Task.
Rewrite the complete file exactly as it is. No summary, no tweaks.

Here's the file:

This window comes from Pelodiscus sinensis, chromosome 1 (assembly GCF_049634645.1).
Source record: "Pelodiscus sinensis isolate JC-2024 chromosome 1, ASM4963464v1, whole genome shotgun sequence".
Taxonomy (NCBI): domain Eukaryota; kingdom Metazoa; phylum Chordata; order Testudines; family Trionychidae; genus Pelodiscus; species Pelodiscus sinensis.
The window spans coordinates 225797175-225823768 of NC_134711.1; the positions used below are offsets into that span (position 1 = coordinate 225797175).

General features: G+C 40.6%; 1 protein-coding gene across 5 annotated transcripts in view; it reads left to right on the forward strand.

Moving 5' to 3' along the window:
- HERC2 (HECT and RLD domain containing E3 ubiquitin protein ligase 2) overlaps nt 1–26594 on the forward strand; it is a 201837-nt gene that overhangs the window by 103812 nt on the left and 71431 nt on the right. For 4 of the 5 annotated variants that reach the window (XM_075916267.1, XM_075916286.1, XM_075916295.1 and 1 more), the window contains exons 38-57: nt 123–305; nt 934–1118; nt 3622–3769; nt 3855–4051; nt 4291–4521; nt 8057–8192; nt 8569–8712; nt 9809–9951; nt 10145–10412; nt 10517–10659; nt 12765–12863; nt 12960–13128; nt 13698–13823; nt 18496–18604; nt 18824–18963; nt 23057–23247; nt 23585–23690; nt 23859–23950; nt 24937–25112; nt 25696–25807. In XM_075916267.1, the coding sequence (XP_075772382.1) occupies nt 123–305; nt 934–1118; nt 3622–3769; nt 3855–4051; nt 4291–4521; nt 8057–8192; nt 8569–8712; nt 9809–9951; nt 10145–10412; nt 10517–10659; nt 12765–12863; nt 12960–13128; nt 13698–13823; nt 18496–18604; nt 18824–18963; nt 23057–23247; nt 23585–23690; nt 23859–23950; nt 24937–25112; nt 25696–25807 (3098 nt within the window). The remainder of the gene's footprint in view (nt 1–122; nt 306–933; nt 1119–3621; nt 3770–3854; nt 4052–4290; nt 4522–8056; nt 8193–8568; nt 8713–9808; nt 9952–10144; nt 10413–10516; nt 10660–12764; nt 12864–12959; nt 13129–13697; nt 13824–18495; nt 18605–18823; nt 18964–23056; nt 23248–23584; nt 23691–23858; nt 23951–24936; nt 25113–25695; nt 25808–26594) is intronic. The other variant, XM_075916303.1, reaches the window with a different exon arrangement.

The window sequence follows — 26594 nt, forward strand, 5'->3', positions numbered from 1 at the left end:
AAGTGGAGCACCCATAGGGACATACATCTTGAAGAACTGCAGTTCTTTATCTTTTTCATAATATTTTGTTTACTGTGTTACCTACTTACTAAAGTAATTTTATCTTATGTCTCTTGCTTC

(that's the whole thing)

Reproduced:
This window comes from Pelodiscus sinensis, chromosome 1 (assembly GCF_049634645.1).
Source record: "Pelodiscus sinensis isolate JC-2024 chromosome 1, ASM4963464v1, whole genome shotgun sequence".
Taxonomy (NCBI): domain Eukaryota; kingdom Metazoa; phylum Chordata; order Testudines; family Trionychidae; genus Pelodiscus; species Pelodiscus sinensis.
The window spans coordinates 225797175-225823768 of NC_134711.1; the positions used below are offsets into that span (position 1 = coordinate 225797175).

General features: G+C 40.6%; 1 protein-coding gene across 5 annotated transcripts in view; it reads left to right on the forward strand.

Moving 5' to 3' along the window:
- HERC2 (HECT and RLD domain containing E3 ubiquitin protein ligase 2) overlaps nt 1–26594 on the forward strand; it is a 201837-nt gene that overhangs the window by 103812 nt on the left and 71431 nt on the right. For 4 of the 5 annotated variants that reach the window (XM_075916267.1, XM_075916286.1, XM_075916295.1 and 1 more), the window contains exons 38-57: nt 123–305; nt 934–1118; nt 3622–3769; nt 3855–4051; nt 4291–4521; nt 8057–8192; nt 8569–8712; nt 9809–9951; nt 10145–10412; nt 10517–10659; nt 12765–12863; nt 12960–13128; nt 13698–13823; nt 18496–18604; nt 18824–18963; nt 23057–23247; nt 23585–23690; nt 23859–23950; nt 24937–25112; nt 25696–25807. In XM_075916267.1, the coding sequence (XP_075772382.1) occupies nt 123–305; nt 934–1118; nt 3622–3769; nt 3855–4051; nt 4291–4521; nt 8057–8192; nt 8569–8712; nt 9809–9951; nt 10145–10412; nt 10517–10659; nt 12765–12863; nt 12960–13128; nt 13698–13823; nt 18496–18604; nt 18824–18963; nt 23057–23247; nt 23585–23690; nt 23859–23950; nt 24937–25112; nt 25696–25807 (3098 nt within the window). The remainder of the gene's footprint in view (nt 1–122; nt 306–933; nt 1119–3621; nt 3770–3854; nt 4052–4290; nt 4522–8056; nt 8193–8568; nt 8713–9808; nt 9952–10144; nt 10413–10516; nt 10660–12764; nt 12864–12959; nt 13129–13697; nt 13824–18495; nt 18605–18823; nt 18964–23056; nt 23248–23584; nt 23691–23858; nt 23951–24936; nt 25113–25695; nt 25808–26594) is intronic. The other variant, XM_075916303.1, reaches the window with a different exon arrangement.

The window sequence follows — 26594 nt, forward strand, 5'->3', positions numbered from 1 at the left end:
AAGTGGAGCACCCATAGGGACATACATCTTGAAGAACTGCAGTTCTTTATCTTTTTCATAATATTTTGTTTACTGTGTTACCTACTTACTAAAGTAATTTTATCTTATGTCTCTTGCTTC